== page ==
1. LouZer

    Joined: Dec 1969

    0

    but...

    Having apps are nice, but Apple would need to be more flexible in the support contracts for them to really push into IT. With any PC, if parts blow up on you, you can easily swap out this or that, install a PCI card to replace some functionality, and off you go. With Apple, EVERYTHING has to be brought in to them to be fixed (whenever Apple gets the parts, that is). And every replacement part Apple has is way overpriced, meaning the IT departments have to get Applecare for the computers or risk just tossing them after a year and a half.

    If you've got a office full of G5 towers, for example, you just have to wait for the power supplies to fail, send it in, and hope it gets back quickly.

  1. eldarkus

    Joined: Dec 1969

    0

    re: but

    I understand your arguement, but this is where spare machines come in. We have 2 spares, so when one does blow (which does happen), simply transfer the info and take in the busted machine. When it comes back, that is my new spare :)

    they do offer parts kits for xServes (or at least they did last year) so youre not waiting around for a server to be fixed.

  1. eldarkus

    Joined: Dec 1969

    0

    re: support for enterpris

    "Yet another reason to license osX to Dell and others"

    I loathe this arguemeent because it is just stupid.

    Apple makes money from hardware! this is a FACT! licensing OS X to someone else will sink hardware sales which will affect the bottom line (as well as losing control on the hardware/software connection)

    Do you seriously think giving up the hardware/software control and losing money is a good business strategy?

  1. discotronic

    Joined: Dec 1969

    0

    re: re:but

    Different companies have different needs. I don't like the idea of spare machines as a solution. I have two or three spare laptops for my users but they are not meant to be used for an extended amount of time. We are an all Dell shop and I have to say that their warranty service is fairly decent. I get a full 3 year warranty with 4 hour or next business day delivery of parts or they send a tech out to do the replacement. Applecare can't compete with this and I do get to speak with an American when I call for support. I had a motherboard go bad in a laptop at one of our Alaska locations. This place is in the middle of nowhere and we where still able to have the user up and running the next day. The downtime for a defective part is small and it keeps my users productive.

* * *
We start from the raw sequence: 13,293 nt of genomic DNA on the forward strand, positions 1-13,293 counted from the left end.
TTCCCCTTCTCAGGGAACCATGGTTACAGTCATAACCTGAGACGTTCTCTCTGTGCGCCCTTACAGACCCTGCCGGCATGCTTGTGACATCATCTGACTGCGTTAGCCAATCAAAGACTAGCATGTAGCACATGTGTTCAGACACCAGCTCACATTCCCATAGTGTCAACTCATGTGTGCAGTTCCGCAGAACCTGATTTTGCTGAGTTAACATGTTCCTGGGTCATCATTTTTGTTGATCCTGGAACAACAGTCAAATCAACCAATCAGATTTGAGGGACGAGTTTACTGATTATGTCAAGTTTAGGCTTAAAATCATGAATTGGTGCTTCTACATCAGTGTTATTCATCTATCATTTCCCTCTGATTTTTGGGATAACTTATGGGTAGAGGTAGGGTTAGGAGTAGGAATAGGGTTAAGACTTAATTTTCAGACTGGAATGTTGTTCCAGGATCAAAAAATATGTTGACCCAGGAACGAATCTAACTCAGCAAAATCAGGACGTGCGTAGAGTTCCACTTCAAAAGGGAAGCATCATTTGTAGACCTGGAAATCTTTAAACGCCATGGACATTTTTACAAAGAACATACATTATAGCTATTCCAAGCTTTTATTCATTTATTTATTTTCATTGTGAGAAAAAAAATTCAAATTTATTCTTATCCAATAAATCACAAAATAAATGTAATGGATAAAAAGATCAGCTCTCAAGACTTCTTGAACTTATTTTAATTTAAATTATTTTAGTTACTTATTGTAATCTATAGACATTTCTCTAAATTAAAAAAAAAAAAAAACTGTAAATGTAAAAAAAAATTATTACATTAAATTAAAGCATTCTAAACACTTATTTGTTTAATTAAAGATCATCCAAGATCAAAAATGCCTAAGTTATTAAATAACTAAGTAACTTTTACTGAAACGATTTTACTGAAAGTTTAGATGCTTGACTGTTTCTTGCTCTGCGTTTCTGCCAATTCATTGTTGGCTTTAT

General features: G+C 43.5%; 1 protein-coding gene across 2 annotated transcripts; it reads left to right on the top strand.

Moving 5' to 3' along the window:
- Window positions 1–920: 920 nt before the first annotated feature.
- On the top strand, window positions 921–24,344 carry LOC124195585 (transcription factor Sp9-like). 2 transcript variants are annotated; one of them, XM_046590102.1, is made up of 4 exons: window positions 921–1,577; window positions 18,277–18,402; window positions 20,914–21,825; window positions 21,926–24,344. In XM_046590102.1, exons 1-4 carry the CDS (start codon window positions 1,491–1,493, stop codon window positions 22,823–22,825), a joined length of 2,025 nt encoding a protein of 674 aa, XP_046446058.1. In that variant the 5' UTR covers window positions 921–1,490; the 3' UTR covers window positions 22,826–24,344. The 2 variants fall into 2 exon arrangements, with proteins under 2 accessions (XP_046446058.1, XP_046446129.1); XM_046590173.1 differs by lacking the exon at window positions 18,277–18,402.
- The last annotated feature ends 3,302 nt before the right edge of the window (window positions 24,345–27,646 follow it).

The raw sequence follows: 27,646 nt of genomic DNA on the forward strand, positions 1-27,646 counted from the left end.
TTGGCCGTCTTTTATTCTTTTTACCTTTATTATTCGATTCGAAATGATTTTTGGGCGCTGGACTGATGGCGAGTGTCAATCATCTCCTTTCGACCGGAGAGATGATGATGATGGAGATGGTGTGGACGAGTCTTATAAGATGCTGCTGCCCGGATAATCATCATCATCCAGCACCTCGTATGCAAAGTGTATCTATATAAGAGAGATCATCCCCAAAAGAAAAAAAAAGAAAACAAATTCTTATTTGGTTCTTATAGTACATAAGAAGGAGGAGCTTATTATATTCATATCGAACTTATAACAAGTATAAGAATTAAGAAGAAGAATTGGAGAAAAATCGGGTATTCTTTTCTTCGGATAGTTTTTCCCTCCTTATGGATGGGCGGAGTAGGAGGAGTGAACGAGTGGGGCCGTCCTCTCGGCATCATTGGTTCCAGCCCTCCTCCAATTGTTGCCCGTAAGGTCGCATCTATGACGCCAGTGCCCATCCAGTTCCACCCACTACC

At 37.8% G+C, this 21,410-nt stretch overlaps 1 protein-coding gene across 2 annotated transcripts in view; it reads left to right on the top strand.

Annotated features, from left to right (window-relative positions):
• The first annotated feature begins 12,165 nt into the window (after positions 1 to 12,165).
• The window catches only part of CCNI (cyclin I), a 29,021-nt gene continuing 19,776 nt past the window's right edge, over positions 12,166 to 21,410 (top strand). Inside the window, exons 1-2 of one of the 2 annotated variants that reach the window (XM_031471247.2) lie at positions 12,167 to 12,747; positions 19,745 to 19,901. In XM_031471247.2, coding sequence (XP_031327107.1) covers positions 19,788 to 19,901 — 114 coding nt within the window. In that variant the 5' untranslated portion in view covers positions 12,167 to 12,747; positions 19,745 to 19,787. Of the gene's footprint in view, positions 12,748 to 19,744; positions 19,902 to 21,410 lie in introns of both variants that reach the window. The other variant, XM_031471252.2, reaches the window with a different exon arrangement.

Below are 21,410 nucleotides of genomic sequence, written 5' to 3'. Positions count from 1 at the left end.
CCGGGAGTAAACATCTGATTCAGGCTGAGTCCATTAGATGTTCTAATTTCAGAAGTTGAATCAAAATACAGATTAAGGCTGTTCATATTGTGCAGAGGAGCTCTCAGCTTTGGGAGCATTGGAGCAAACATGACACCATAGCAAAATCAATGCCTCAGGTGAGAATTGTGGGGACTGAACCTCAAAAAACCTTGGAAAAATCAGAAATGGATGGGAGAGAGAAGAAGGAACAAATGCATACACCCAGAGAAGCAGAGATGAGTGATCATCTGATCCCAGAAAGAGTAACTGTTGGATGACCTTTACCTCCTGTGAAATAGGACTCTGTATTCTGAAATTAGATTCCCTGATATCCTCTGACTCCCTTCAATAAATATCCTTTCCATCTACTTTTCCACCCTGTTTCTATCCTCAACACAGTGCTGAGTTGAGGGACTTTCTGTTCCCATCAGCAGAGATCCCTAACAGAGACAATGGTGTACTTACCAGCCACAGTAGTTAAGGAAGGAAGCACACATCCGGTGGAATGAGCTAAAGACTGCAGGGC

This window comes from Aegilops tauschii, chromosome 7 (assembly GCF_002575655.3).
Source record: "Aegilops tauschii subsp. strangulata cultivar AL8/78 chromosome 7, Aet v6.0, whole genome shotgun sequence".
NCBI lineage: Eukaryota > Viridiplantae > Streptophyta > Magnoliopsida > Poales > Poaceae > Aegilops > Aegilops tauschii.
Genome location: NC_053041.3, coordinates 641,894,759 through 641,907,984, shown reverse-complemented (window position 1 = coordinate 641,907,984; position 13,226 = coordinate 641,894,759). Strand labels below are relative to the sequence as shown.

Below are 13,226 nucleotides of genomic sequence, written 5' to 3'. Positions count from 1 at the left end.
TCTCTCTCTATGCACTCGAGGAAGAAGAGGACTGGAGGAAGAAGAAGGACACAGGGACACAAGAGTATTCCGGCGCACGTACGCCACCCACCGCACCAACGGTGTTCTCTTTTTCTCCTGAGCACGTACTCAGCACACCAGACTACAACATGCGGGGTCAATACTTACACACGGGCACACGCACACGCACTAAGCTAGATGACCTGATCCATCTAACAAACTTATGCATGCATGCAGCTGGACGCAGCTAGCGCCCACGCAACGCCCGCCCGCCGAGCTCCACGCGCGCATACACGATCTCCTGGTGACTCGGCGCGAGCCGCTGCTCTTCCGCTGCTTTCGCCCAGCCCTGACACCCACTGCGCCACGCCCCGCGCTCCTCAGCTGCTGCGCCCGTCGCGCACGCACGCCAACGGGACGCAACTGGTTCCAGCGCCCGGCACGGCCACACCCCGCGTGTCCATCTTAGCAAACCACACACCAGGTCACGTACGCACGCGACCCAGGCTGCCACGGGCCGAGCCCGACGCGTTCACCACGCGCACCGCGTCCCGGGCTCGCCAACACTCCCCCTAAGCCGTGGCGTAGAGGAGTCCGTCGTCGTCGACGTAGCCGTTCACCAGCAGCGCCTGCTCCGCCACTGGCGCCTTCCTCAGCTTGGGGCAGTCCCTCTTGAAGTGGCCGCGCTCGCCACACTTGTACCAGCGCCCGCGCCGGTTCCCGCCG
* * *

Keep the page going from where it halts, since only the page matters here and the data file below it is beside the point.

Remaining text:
A majority of my users are in remote locations, different parts of the country or they are on the road more than they are in the office. Spare machines are worthless for them if they are not in a position to get one. By the time I ship a spare machine to them, the warranty service that Dell offers would have taken care of their issue. Our company can't wait a week or more for something as simple as a power supply so going with Apple would not work.

    As much as I dislike Dell, I can't see switching our company to Apple without some kind of guarantee that my downtime would be at a minimum. Apple's enterprise support has a long way to go and my company doesn't have the time or patience for downtime of a week or more.

  1. eldarkus

    Joined: Dec 1969

    0

    re: but

    I see your point, but keep in mind that your situation doesnt sound like the norm of corporate America :)